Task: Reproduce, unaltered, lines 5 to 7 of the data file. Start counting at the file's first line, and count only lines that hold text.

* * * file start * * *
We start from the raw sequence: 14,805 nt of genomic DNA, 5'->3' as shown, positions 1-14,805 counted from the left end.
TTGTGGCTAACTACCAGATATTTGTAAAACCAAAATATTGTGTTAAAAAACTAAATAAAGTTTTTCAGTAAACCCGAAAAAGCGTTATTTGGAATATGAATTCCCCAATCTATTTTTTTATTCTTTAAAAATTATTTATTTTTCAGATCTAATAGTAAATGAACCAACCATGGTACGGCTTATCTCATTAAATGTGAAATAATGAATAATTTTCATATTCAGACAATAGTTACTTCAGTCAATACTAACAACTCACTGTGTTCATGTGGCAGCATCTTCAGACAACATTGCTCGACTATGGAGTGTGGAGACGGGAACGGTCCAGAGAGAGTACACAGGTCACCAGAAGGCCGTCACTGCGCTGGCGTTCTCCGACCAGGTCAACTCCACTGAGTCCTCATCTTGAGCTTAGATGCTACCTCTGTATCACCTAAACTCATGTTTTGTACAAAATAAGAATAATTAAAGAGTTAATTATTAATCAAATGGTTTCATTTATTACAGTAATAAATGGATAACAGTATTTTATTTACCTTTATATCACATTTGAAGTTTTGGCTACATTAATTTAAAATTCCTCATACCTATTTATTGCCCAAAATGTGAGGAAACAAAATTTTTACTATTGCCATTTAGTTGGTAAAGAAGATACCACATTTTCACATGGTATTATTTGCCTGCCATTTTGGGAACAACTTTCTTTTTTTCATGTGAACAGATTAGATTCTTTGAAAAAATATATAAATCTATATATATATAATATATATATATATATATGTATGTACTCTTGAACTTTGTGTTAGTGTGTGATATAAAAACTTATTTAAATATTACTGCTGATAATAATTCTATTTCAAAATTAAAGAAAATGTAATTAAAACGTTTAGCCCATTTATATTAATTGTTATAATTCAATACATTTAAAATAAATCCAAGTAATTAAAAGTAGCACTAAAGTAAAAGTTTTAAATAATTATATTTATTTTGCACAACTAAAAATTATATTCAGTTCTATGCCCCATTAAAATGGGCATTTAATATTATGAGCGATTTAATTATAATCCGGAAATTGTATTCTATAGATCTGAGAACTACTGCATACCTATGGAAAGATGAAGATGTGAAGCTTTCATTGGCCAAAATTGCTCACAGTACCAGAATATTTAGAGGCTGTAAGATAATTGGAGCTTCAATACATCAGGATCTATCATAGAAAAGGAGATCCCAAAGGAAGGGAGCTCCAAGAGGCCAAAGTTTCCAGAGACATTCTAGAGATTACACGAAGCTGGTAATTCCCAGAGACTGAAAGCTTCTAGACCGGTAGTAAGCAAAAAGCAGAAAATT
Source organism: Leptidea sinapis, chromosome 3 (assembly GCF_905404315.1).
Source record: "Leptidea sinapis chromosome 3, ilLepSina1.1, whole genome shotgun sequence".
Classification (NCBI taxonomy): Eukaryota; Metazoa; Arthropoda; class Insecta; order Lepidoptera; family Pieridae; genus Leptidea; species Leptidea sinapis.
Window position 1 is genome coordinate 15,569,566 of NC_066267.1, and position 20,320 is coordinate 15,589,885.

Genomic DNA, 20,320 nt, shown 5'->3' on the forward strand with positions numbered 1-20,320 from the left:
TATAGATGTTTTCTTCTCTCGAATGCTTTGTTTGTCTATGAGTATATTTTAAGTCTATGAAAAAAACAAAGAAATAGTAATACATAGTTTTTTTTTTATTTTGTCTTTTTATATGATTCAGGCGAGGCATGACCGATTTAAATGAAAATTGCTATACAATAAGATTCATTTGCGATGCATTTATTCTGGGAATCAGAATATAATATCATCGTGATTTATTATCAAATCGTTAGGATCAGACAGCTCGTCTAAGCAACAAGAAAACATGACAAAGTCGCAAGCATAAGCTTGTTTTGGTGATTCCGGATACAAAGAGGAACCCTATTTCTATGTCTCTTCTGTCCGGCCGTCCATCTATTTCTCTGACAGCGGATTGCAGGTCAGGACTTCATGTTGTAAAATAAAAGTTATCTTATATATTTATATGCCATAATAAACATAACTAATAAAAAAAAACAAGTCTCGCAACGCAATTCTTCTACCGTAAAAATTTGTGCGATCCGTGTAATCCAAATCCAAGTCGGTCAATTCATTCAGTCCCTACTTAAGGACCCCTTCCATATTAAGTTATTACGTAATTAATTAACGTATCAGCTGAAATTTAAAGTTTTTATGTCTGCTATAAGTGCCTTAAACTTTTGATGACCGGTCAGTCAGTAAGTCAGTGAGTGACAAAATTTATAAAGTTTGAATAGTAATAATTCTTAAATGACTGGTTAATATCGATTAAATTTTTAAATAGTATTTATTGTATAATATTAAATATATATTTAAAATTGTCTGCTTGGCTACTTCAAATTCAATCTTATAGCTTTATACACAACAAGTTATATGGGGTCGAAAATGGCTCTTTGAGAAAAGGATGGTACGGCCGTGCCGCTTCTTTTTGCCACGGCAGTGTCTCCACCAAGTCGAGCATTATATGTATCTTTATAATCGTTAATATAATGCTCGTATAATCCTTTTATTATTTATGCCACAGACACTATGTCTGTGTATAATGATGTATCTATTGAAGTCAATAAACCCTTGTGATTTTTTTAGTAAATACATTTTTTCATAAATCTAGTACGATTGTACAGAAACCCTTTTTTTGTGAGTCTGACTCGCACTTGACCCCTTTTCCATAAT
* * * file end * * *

Classification (NCBI taxonomy): Eukaryota; Metazoa; Arthropoda; class Insecta; order Lepidoptera; family Pieridae; genus Leptidea; species Leptidea sinapis.
Window position 1 is genome coordinate 15,569,566 of NC_066267.1, and position 20,320 is coordinate 15,589,885.

Genomic DNA, 20,320 nt, shown 5'->3' on the forward strand with positions numbered 1-20,320 from the left: